DHS Plan For Asylum Seekers Forced To ‘Remain in Mexico’ Only Works For Some
The Biden administration has announced plans to begin processing asylum seekers sent back to Mexico under a Trump era policy known as the “Remain in Mexico” program. Some asylum seekers may be able to enter the United States by the end of next week.
The Department of Homeland Security says on Feb. 19, it will begin allowing into the United States asylum seekers forced to wait in Mexico under the Migrant Protection Protocols.
"For the people who will qualify, this is a good thing," said Alex Mensing of Innovation Law Lab, who works with migrants in Tijuana. "There's definitely relief for finally some concrete information and details that we've been waiting for. And I am excited to see families actually in safety, which now sees not too far off, and that is heartening."
Many asylum seekers waiting south of the border are hopeful they are close to reaching safety in the United States, Mensing said. Some have spent as much as two years now living in precarious and dangerous situations in Mexico after fleeing their homes in search of protection in the United States.
Still, there are concerns about the plan's roll out.
"A very small segment of the population has been selected for a very slow processing," Mensing said.
The Biden administration has said it expects to eventually be able to process about 300 asylum seekers per day at three ports of entry. And about 25,000 people enrolled in MPP with active cases will eligible of some 70,000 asylum seekers who have been sent back to Mexico as part of the program since it was implemented in January 2019.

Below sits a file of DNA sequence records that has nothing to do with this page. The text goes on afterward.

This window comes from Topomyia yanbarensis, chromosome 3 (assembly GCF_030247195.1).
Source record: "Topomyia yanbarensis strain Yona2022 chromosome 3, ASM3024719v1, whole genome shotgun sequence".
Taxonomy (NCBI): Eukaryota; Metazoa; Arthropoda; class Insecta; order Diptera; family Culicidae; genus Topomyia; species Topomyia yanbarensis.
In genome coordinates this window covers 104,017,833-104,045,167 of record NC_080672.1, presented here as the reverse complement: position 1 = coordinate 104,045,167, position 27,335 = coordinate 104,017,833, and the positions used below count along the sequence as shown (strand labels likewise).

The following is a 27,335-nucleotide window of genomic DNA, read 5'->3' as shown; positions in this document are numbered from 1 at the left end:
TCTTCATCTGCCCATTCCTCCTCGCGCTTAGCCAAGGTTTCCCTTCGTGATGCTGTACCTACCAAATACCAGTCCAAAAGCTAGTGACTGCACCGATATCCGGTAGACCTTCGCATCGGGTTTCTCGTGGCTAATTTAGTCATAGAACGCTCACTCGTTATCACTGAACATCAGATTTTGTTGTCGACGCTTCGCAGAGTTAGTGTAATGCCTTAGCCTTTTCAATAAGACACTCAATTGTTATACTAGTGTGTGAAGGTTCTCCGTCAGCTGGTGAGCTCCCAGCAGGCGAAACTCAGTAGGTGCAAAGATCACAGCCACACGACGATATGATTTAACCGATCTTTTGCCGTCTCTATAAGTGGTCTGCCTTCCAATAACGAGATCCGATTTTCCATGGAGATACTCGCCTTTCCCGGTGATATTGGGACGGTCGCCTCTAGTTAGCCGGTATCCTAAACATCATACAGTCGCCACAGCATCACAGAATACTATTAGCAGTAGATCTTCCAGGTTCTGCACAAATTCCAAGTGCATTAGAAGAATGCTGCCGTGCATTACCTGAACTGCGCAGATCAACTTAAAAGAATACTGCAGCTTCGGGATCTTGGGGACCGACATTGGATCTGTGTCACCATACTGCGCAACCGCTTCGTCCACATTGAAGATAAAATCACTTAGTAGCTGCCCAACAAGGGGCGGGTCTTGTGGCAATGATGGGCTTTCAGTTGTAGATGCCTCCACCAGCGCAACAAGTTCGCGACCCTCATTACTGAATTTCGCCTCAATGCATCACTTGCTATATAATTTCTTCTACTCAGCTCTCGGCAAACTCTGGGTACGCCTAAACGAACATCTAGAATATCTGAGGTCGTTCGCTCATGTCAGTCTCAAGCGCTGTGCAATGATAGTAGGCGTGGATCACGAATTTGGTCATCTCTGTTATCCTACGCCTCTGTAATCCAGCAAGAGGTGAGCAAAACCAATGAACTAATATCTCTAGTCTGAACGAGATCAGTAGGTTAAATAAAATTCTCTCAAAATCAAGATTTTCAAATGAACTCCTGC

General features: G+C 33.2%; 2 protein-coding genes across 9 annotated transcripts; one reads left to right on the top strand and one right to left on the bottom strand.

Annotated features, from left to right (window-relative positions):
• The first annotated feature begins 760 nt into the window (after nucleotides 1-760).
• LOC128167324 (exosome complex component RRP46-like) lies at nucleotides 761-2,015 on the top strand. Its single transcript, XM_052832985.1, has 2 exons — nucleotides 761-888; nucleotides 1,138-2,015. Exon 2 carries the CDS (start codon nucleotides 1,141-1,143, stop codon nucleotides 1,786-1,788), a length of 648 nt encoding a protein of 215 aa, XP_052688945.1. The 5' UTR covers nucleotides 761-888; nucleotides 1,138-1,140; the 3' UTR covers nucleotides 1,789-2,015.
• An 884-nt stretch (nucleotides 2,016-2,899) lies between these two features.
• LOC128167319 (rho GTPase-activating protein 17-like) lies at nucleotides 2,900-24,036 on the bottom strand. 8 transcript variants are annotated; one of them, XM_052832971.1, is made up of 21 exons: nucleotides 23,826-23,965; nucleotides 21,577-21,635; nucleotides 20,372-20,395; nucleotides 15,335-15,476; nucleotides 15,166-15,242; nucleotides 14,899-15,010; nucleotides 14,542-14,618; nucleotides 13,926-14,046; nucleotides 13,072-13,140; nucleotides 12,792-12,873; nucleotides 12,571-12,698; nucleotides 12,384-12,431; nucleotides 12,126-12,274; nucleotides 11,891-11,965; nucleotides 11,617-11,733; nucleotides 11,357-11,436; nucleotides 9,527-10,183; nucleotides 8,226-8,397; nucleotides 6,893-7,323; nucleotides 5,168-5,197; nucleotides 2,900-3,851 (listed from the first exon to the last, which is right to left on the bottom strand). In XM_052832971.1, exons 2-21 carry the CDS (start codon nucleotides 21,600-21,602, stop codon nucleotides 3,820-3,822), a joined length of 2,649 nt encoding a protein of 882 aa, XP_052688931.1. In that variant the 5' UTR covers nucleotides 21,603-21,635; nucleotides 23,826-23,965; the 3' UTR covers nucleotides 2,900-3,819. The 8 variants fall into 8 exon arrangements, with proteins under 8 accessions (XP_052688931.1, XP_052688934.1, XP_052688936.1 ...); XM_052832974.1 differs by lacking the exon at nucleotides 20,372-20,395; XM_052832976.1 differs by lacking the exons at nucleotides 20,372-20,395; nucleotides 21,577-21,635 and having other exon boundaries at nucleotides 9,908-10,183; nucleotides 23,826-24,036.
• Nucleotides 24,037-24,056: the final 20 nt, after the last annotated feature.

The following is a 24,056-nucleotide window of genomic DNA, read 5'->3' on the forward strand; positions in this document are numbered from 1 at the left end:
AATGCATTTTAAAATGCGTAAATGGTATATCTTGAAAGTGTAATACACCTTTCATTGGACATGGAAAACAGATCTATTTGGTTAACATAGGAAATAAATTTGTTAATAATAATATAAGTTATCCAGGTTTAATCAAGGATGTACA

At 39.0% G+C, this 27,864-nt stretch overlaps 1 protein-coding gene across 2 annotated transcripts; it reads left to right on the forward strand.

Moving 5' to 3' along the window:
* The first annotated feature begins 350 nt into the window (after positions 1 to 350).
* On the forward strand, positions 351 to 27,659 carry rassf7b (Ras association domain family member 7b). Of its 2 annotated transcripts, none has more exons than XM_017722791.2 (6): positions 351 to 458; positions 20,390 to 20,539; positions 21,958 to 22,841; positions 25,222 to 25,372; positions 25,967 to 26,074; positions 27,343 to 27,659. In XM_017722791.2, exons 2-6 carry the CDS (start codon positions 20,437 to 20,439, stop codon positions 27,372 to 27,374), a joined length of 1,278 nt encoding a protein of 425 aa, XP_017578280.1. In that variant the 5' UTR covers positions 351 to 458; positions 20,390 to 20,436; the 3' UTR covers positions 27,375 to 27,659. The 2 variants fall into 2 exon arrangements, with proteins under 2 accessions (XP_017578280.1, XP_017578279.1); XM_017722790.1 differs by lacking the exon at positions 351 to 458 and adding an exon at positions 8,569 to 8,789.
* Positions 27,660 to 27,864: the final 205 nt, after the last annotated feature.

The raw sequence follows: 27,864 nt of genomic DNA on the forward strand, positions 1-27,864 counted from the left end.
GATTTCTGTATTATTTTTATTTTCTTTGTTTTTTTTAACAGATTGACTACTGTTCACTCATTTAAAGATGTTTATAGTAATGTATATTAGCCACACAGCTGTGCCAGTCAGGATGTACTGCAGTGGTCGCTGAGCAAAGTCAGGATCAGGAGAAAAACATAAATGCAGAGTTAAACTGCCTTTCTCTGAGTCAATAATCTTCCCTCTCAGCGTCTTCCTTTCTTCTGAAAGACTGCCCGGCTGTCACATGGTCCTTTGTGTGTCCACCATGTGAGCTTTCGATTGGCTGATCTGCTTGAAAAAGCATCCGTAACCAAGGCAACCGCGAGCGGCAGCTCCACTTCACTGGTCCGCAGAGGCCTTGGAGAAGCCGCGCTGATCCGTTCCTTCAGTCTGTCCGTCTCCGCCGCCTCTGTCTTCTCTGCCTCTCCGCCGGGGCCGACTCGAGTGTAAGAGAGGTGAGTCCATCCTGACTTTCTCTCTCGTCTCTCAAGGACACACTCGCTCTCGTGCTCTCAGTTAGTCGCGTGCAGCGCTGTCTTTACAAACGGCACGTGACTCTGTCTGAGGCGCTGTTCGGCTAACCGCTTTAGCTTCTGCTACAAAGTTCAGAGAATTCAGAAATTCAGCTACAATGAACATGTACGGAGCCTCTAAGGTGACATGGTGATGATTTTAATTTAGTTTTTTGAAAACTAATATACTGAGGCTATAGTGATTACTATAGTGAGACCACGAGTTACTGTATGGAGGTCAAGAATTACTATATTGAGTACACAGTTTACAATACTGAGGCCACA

The plan also doesn't address thousands of other migrants who are still unable to even start asylum claims because of other Trump era policies still in effect.
One of those is known as Title 42, which has allowed hundreds of thousands of migrants to be expelled and turned away since March under the guise of public health. The Biden administration has said that policy will stay in place for now.
Among those who will still be unable to access the asylum system are thousands of people from Haiti and countries in Africa, very few of whom were ever enrolled in MPP, Mensing said.
"So what that means is by prioritizing exclusively open MPP cases, they are essentially leaving Black migrants and asylum seekers out. Which is completely unjustifiable," he said.
In its Thursday release, DHS emphasized that the plan not a loosening of border restrictions, and said those who are not eligible "should wait for further instructions."
"This announcement should not be interpreted as an opening for people to migrate irregularly to the United States," the statement said, adding that those in the MPP program should also remain in place and will be able to access "virtual registration" from any location.
"Once registered, eligible individuals will be provided additional information about where and when to present themselves. Individuals should not approach the border until instructed to do so," the release states.
DHS Secretary Alejandro Mayorkas has said he hopes the agency will eventually be able to process about 300 people each day through three ports or entry in California and Texas. Asylum seekers will also be tested for COVID-19 prior to entering the United States with the help of international organizations operating in Mexico, and with financial assistance from the United States.
Once in the United States, asylum seekers will go through the rest of their asylum proceedings at immigration courts nearest their new homes — often with family or sponsors.
The Biden administration has indicated that asylum seekers will not be sent to detention facilities, but may have to wear ankle monitors, which has also caused some concern among migrant advocates.